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<p>Although adopting a new software process technology is rarely easy, the early adoption of OO is likely to be particularly difficult and risky. In 1992, the authors initiated four case studies of early OO adopters, which we continued until 1997. The longitudinal case studies reveal the actual challenges early adopters faced and helped us develop recommendations about how organizations can succeed with adoption in spite of potential barriers. </p> <p>The four cases illustrate lessons that should be of direct interest to organizations attempting to achieve greater reuse through OO and those having to confront issues about software process technology adoption. All four case sites encountered learning barriers and barriers from immature technology; more important, all sites found it difficult to achieve systematic reuse. </p> <p>Organizations contemplating the adoption of object orientation and systematic reuse must balance the benefits of early adoption against the costs and risks we describe, and then develop an appropriate innovation strategy. </p> <p>For those organizations that do not have the resources or inclination to make such investments, the authors advise waiting. Over time, technologies destined for broad acceptance inevitably get simpler and easier to use; standards coalesce; complementary tools emerge that make it easier to assemble a complete architecture off the shelf; training gets better, cheaper, and more readily available; the supply of professionals already proficient in the technology increases; and wisdom accumulates in the industry at large about how and where to best apply the technology. Even among organizations that can afford substantial investments in process innovation, the benefits of waiting can often be compelling. </p>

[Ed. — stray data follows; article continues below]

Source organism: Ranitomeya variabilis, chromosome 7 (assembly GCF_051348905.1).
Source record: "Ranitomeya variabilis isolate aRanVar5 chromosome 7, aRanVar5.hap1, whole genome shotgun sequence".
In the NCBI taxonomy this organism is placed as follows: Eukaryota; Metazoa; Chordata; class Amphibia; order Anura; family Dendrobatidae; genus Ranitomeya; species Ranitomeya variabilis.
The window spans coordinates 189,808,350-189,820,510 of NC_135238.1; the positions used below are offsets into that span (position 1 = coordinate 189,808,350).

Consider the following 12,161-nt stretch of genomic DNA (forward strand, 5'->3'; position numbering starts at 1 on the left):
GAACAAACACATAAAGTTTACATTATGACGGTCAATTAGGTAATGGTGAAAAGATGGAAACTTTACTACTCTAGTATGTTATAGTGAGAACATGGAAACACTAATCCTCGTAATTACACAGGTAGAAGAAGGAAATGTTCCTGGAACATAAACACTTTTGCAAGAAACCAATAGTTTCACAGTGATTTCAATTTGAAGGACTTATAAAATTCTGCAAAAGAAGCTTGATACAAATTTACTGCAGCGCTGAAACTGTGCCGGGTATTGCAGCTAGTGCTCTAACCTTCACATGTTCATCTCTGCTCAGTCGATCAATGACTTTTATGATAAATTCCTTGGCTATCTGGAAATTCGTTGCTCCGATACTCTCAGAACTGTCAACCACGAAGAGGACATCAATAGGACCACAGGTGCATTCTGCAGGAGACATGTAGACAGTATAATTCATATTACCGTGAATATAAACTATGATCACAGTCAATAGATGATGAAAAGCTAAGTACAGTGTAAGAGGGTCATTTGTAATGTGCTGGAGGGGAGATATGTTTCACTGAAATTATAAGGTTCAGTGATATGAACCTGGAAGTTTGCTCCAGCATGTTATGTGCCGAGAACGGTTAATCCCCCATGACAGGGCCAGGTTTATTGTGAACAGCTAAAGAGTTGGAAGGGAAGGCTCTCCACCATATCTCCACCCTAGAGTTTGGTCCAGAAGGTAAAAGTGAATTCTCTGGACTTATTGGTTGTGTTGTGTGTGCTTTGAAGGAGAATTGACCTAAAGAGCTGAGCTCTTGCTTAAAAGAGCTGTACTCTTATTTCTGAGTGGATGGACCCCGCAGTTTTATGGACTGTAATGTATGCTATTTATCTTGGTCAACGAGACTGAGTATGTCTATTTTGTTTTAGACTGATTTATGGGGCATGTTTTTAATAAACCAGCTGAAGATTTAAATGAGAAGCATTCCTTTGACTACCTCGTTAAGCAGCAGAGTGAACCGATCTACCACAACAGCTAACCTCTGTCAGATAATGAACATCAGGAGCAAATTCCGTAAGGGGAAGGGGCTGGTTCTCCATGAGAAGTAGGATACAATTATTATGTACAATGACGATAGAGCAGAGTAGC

C. F. Kemerer and R. G. Fichman, "Object Technology and Reuse: Lessons from Early Adopters," in Computer, vol. 30, no. , pp. 47-59, 1997.
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